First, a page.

Empire, Europe and the Union: Lady Priscilla Tweedsmuir (1915–1978)

  • Paul Ward


Like Walter Elliot and Thomas Johnston, Lady Priscilla Tweedsmuir held to an outward-looking version of Scottishness that operated within the framework of the Union. She told the House of Commons in 1955 that ‘Scotland is a voluntary partner in the Union with England and Wales. We must take our share — and a large share — of responsibility in the great issues of foreign and Commonwealth affairs, defence and the wider matters of Government.’1 Tweedsmuir differed from Elliot and Johnston in two fundamental ways. Firstly, and most obviously, she was a woman, and secondly, born in 1915, she was of a subsequent political generation to them. Whereas Elliot and Johnston’s political careers were conducted against the backdrop of Empire, hers coincided with the end of Empire and the United Kingdom’s turn towards Europe. She was compelled to renegotiate unionist identity to take such developments into account. Another way in which she differed was that while Elliot and Johnston were subordinate figures in UK politics, it is fair to say that they were the two most eminent figures of their day in Scottish politics. Tweedsmuir was far less prominent. Her highest political position in Scotland was as Minister of State in the Scottish Office (1970–1972), and in the UK government it was as Minister of State in the Foreign and Commonwealth Office (1972–1974), where she was the first woman to serve.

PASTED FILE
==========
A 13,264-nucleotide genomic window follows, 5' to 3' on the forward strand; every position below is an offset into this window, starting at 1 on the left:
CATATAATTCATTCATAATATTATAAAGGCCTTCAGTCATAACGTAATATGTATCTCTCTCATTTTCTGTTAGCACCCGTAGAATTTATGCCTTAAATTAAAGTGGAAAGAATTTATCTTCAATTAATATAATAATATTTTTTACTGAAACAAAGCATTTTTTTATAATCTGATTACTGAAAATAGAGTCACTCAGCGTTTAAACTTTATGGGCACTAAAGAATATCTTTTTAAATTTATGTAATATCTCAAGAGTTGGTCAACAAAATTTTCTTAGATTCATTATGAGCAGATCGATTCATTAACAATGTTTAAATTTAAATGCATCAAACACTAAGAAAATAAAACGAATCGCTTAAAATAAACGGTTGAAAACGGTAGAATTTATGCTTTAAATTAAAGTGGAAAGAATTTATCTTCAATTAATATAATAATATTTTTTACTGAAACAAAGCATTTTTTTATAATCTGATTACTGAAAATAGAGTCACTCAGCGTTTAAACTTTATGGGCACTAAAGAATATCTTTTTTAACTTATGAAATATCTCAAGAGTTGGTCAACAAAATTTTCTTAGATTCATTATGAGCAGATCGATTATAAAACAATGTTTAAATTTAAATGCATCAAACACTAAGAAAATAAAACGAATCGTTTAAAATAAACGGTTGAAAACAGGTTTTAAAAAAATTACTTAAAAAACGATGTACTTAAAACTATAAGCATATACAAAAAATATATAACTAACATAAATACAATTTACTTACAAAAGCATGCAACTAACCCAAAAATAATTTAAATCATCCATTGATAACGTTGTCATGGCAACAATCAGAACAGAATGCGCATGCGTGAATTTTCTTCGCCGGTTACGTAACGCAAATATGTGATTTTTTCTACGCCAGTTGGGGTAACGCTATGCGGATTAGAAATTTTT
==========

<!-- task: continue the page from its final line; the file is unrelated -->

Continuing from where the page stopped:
Foreign Affair Royal Commission Military Family Conservative Party Unionist Vote 
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© Paul Ward 2005

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  • Paul Ward

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